Originated by the Army's Quartermaster command just prior to World War II, the P-38 emerged from the Subsistence Research and Develoment Laboratory on Pershing Road in Chicago. Leading its development was COL Rohland A. Isaker, a veteran of Army field deployments dating back to the veracruz Expedition of 1916. His first-hand experience from these operations inspired his development of modern methods for food preparation and packaging. Manufacture of the P-38 was alloted to Washburn Company of Rockford, Illinois and the Speaker Corporation of Milwaukee, Wisconsin.  While the total count of P-38 units manufactured is not available, we can be confident that many millions were made.  

Friday, May 3, 2019

The Bartholdi Legacy

Clockwise from top left: Capt. Cyril Bartholdi, c. 1950;  C. Bartholdi during World War II; Frederic Auguste Bartholdi, Cyril's ancestor and sculptor of the Statue of Liberty, commemorated on a 1985 U.S. postage stamp.

Capt. Cyril Bartholdi arrived in Korea by ship on August 5, 1950. He left Bremerton, Washington to cross the Pacific with the balance of the U.S. Army's 23rd Infantry Regiment. Now age 31, he was a World War II veteran, and the commander of the 23rd's C Company.  Immediately upon their arrival at the port of Pusan, the 23rd was advised to prepare for advancing to the front within an hour's notice.

Bartholdi and his men had arrived at perhaps the most perilous time in the defense of the Pusan Perimeter.  North Korean forces enjoyed numerical superiority as well as the initiative.  The opposing American forces could not move enough men fast enough to counter every enemy advance along the front line defined mostly by the Naktong River.  The defense of Pusan - or more specifically, its ports - was to be maintained "at all costs." Failure to do some would risk losing the only means of receiving additional men and crucial materiel.  Bartholdi received such an order as his men dug in on a non-descript hill overlooking the Naktong.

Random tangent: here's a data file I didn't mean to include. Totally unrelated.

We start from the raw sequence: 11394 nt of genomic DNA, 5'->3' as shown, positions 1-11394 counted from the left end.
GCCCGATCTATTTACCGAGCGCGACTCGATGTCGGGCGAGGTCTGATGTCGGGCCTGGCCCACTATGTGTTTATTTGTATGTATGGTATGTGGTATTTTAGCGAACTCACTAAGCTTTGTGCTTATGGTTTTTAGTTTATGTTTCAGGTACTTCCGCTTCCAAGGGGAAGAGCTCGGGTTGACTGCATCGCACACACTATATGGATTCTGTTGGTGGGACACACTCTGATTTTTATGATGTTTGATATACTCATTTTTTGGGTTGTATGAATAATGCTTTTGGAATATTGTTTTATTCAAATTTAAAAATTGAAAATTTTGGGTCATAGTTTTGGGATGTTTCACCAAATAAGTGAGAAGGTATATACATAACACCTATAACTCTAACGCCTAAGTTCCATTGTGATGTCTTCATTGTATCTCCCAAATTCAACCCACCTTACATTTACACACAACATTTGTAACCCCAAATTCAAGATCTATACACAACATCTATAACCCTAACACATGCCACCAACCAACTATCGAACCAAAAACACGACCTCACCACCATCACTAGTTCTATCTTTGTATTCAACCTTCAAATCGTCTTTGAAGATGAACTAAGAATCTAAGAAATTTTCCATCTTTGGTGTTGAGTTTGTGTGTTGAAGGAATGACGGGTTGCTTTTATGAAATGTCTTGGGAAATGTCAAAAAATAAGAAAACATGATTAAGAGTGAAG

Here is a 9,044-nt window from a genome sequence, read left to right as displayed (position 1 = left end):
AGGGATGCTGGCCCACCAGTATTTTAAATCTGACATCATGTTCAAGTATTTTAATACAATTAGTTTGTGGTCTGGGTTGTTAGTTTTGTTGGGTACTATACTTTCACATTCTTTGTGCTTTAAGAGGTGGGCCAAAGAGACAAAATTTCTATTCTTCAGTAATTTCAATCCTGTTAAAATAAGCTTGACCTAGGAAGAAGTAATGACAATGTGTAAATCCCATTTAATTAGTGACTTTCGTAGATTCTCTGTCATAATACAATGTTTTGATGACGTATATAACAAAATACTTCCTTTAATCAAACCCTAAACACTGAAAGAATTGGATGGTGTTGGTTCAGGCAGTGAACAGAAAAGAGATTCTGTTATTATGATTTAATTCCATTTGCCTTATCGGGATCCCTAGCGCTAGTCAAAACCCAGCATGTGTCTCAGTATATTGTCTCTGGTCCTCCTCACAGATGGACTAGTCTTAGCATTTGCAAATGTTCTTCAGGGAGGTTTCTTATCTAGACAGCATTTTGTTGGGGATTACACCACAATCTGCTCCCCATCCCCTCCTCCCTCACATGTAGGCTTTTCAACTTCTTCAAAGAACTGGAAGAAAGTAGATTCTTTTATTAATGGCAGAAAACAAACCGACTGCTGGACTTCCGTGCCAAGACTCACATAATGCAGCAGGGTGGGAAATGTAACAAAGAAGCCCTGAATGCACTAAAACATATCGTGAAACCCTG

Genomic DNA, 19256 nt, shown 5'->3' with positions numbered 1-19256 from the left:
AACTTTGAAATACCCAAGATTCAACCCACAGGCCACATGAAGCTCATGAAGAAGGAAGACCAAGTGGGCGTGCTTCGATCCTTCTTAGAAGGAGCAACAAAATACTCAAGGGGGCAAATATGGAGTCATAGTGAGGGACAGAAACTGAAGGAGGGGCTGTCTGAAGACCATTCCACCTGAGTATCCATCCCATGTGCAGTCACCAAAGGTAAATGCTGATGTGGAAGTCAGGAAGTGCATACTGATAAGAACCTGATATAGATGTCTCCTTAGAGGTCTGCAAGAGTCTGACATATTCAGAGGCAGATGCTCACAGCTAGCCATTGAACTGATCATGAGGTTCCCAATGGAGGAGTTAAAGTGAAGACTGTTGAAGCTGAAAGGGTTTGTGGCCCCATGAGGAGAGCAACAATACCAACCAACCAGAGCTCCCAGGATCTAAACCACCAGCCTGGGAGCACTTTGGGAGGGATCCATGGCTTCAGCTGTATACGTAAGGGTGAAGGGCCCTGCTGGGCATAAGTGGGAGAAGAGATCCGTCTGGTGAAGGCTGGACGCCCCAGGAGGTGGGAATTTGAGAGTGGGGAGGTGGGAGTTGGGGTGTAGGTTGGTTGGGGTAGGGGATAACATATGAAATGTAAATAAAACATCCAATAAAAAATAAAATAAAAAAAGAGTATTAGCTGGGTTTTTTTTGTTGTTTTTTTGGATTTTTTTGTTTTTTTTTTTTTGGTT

As it happened to so many other units during the summer of 1950, Bartholdi's company bore the brunt of a nighttime attack, this one on September 1.  His men fought until food and ammunition were depleted.  C Company issued a radio message back to regimental command, requesting permission to withdraw to a more tenable line of defense.  The query was met with a denial, as was the next, then another.  Then the radio traffic ceased.

The history would be assembled years later from a handful of Americans who survived the battle only to be captured and held as prisoners of war.  Bartholdi was among the few men left standing who had no choice but to surrender due to exhaustion and a lack of ammunition.  Over the next month some of these men would be executed at the whim of their captors; survivors were marched northward pending their imprisonment in North Korea.  Bartholdi managed to survive for about a month in captivity, when he reached Taejon only to be executed on September 26 as the North Koreans hastened their northward retreat. 

U.S. Army graves registration would find and identify Bartholdi's remains.  He was ultimately interred back home in Wasco County, Oregon. It was there where the Bartholdi family became fairly prosperous thanks to their cement business, which won numerous contracts for installing municipal sidewalks and related infrastructure.

And Frederic A. Bartholdi (1834-1904)? He was a direct ancestor of Cyril's.  History remembers him as the sculptor of the Statue of Liberty.